“I have so many little symptoms that are really bugging me, but everyone says I’m fine”. “Well, yes, I have a little headache, but what really bothers me is ___”. “I didn’t know that these symptoms were related to ___”. We have become so isolated in our approach to symptom diagnosis, that we forget that even little symptoms mean something, and that clumped together create a picture of underlying issues. Like a picture puzzle, symptoms are the puzzle pieces, and our job as health care practitioners is to put the pieces together to create a picture. The more pieces we have – big or seemingly small – the more complete the picture.
In this world of managed care, doctors are increasingly asking when walking into an exam room, “what is the one complaint we need to discuss today?” Not really their fault, but mandated by insurance billing procedures or patient management software programs, it doesn’t matter how many symptoms are cropping up, only one matters this visit. You have to schedule another appointment for another health complaint. Furthered by specialists – cardiologists, urologists, gastroenterologists, etc., specialty medicine is isolating even more. Now, we have specialists within each of those categories as well – such as nephrologist (looking only at kidneys or the nephron of kidneys), acquired heart diseases vs. congenital heart disease, interventional cardiology, cardiac electrophysiology, etc.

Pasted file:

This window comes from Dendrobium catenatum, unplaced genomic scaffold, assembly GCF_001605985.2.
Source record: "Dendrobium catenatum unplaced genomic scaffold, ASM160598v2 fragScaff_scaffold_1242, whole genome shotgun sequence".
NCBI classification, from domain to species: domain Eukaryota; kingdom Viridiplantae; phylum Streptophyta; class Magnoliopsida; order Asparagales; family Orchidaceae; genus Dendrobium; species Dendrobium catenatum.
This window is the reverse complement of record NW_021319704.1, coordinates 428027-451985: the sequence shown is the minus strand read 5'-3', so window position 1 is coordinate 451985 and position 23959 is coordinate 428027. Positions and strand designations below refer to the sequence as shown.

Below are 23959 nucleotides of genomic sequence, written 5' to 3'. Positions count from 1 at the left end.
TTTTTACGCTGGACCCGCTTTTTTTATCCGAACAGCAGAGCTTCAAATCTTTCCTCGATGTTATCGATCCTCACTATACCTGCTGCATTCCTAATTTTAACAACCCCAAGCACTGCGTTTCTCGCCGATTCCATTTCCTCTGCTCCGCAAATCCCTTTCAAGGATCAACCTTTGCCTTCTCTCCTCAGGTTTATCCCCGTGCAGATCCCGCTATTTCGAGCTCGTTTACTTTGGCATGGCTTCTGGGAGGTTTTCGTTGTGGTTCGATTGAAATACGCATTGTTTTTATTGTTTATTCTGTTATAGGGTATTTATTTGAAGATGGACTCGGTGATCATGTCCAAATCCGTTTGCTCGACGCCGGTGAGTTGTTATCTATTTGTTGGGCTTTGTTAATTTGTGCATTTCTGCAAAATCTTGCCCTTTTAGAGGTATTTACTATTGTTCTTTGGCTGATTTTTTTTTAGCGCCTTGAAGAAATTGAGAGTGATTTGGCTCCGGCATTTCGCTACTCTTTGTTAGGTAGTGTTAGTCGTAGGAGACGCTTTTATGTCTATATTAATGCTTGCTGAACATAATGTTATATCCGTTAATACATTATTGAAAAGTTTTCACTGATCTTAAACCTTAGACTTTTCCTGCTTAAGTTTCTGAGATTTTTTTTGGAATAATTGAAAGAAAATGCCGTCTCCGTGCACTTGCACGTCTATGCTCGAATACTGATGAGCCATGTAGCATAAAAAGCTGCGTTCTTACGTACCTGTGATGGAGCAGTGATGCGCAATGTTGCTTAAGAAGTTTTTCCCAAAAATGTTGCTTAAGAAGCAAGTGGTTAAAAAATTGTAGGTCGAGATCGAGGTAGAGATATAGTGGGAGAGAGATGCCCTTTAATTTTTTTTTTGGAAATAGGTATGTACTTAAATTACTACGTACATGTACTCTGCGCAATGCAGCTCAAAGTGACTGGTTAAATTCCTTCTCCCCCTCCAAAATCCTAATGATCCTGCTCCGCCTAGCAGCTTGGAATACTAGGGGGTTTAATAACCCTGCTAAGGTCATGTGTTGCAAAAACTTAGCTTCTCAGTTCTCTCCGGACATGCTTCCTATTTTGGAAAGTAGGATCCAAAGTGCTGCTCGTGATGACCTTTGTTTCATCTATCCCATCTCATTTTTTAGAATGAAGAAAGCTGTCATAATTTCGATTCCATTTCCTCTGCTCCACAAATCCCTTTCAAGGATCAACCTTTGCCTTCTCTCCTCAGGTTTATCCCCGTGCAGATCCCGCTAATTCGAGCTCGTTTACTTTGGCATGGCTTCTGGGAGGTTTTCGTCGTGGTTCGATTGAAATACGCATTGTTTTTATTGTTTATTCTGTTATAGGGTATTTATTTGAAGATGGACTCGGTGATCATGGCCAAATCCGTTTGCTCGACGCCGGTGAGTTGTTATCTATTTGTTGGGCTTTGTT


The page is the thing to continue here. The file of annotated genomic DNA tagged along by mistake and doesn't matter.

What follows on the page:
As we narrow our focus more on the minute aspects of disease, we lose the picture – and it’s the picture that matters most. Because diseases appear to be more complicated, necessitating educational focus and experience, this trend is understandable. But is it best?
Physicians that are considered “holistic” (treating by natural means), and “wholistic” (treating the whole body), find that isolating symptoms results in isolated treatment approaches, which equates to simply symptom control/chasing symptoms. When something goes awry in the body, it responds by “telling us” in different ways. On the surface, many symptoms seem to have no correlation to each other. For example, cataracts, arthritis, osteoporosis, kidney and gallstones all are seemingly unrelated, but they all have a common denominator – calcium metabolism issues. Fix the underlying issue and you fix them all!
In the above example, if a person had all of those, they would see an ophthalmologist, a rheumatologist, an internist or physiatrist, a urologist and a gastroenterologist, respectively. That’s a lot of specialists to see! But what if you could see just one, and they looked at every symptom collectively to discover the underlying issue, then treated that, rather than each individual symptom?
Well, you can! When people come into our office, the comment we hear the most is “Wow! I didn’t think I had so many symptoms! I don’t think I ever looked at them all together!” Some feel like hypochondriacs, but we know that even the so-called “minor” symptoms mean something. The body doesn’t do something outside of normal unless there is a reason. The “minor” symptoms are just as valuable, just as key, as the ones that bring you to the doctor in the first place. When the puzzle pieces are all fit together, a picture emerges – and we love treating the picture!
©2016 Holly A. Carling, O.M.D., L.Ac., Ph.D.